Another effect of such scams, says Williams, is the damage done to honest people who offer such services.

“An honest man or woman who does yard work or home repairs pays for the actions of these scam artists too,” he said.

Legal battle continues over access to information

By Stan Welch

A long struggle over public information and who controls it continues through the courts as the two parties, both involved in the governing of Anderson County, continue the discovery process that will eventually lead them once more into the courtroom.

County Administrator Joey Preston and County Councilwoman Cindy Wilson (District 7) have long  been deadlocked over her efforts to access both legal and financial records of the County.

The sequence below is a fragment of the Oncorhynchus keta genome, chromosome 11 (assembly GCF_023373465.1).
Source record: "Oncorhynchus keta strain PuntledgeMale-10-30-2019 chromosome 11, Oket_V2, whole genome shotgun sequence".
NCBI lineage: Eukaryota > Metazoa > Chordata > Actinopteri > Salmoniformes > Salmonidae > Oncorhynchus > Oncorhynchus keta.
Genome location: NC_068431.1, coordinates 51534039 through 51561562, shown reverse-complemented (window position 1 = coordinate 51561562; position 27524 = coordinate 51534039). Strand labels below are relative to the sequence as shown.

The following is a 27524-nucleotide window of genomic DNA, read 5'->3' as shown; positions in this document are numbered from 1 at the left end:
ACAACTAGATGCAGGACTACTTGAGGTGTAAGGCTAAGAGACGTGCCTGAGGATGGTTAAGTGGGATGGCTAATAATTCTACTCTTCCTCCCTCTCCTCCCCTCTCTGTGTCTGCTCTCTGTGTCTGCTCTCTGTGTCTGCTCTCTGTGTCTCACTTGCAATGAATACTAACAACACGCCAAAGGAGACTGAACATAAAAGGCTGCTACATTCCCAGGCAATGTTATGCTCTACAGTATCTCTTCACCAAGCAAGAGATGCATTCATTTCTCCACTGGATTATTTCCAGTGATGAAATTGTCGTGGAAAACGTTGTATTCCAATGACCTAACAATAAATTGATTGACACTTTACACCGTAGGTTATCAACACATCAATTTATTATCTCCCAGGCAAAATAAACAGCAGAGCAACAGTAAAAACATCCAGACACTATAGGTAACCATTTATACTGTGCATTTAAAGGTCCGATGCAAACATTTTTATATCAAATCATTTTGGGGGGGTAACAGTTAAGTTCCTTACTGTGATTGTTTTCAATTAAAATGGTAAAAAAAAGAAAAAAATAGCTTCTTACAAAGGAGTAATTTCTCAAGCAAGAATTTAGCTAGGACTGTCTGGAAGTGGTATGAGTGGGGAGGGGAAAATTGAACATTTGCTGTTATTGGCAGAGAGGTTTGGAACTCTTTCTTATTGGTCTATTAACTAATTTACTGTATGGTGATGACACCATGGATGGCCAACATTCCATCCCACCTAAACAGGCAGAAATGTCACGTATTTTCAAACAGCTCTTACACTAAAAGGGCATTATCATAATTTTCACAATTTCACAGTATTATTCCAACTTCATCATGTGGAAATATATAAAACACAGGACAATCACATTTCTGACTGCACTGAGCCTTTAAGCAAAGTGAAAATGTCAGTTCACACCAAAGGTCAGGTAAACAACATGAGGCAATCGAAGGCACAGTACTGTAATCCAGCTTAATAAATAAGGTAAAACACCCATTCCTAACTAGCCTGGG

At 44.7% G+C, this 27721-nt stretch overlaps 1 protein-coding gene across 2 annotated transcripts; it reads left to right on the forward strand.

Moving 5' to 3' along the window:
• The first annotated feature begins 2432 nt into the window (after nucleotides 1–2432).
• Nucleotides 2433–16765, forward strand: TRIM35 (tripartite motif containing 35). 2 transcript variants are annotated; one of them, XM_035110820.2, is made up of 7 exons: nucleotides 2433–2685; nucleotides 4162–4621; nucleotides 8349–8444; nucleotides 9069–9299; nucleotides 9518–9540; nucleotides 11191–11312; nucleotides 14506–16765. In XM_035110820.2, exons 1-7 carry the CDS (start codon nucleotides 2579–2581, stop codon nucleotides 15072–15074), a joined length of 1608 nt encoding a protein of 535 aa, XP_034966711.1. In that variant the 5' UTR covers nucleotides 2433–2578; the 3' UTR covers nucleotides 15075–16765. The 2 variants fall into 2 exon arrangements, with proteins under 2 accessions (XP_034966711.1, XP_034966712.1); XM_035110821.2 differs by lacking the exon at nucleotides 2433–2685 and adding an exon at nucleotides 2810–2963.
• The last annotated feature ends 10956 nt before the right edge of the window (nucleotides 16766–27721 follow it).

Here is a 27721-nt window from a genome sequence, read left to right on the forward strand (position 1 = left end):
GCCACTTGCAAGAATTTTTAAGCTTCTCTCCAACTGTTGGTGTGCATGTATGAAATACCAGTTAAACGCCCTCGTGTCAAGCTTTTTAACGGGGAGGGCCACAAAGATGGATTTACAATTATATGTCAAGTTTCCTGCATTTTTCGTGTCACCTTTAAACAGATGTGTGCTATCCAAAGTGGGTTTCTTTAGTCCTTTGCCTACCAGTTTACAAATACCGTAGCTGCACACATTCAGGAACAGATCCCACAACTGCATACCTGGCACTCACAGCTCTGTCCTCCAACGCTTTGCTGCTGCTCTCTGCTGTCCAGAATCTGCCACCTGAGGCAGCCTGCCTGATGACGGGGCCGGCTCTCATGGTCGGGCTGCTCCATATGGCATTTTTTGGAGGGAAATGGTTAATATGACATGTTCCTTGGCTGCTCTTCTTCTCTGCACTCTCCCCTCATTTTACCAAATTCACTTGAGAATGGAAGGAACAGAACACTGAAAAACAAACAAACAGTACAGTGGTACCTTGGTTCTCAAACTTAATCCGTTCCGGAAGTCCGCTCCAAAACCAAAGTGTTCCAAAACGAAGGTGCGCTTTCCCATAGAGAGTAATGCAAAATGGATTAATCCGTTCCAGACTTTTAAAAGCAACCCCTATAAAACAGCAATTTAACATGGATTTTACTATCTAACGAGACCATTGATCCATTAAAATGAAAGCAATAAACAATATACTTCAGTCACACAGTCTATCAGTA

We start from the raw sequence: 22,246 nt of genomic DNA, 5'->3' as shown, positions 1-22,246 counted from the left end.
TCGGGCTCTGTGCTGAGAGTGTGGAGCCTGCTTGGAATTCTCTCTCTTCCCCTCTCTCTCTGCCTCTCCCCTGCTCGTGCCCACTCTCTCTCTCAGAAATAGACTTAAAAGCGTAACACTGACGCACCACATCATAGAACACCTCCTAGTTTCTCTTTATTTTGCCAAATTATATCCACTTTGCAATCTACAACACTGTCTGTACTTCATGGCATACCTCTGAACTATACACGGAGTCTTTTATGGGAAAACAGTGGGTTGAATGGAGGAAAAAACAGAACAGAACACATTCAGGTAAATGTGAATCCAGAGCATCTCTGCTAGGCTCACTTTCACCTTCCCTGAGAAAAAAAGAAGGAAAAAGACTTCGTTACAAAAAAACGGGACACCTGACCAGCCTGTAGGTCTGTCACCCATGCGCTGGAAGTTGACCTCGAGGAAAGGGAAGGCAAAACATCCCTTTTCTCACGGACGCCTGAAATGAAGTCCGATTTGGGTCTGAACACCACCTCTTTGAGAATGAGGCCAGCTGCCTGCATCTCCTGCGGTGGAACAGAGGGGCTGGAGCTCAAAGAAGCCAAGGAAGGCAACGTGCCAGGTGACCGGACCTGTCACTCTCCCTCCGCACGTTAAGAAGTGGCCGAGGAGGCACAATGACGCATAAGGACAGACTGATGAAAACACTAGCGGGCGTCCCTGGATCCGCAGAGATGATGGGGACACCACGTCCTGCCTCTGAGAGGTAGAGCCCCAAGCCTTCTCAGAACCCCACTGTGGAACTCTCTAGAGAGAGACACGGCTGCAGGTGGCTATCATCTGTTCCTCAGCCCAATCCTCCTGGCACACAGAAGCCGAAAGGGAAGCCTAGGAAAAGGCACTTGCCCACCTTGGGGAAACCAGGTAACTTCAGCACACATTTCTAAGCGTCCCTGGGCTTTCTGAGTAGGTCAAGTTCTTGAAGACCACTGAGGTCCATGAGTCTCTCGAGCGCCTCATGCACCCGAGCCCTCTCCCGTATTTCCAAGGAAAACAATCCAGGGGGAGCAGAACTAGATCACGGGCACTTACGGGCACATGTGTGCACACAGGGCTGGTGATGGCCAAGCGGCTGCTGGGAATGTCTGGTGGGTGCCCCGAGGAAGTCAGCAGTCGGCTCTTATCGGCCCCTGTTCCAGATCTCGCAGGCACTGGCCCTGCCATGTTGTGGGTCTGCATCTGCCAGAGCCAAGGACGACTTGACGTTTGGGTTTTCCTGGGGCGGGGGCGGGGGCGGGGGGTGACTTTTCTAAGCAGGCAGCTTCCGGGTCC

On March 9, Judge J.C Buddy. Nicholson, Jr. heard a motion by the County’s attorneys to dismiss Wilson’s petition for a writ of mandamus. The writ, if granted, would force the immediate release of the information.

Judge Nichols refused to dismiss the petition, while at the same time upholding the decision by Preston not to release the information until an official ruling is made  by the Court.

That decision prolongs a struggle between Preston and Wilson that Wilson claims began with her election to the County Council in 2000.

The Councilwoman says she began asking for certain financial records even before being sworn in following her election. 

Wilson has consistently sought access to the County’s financial records, based on a review of correspondence between she and Preston, as well as a review of public records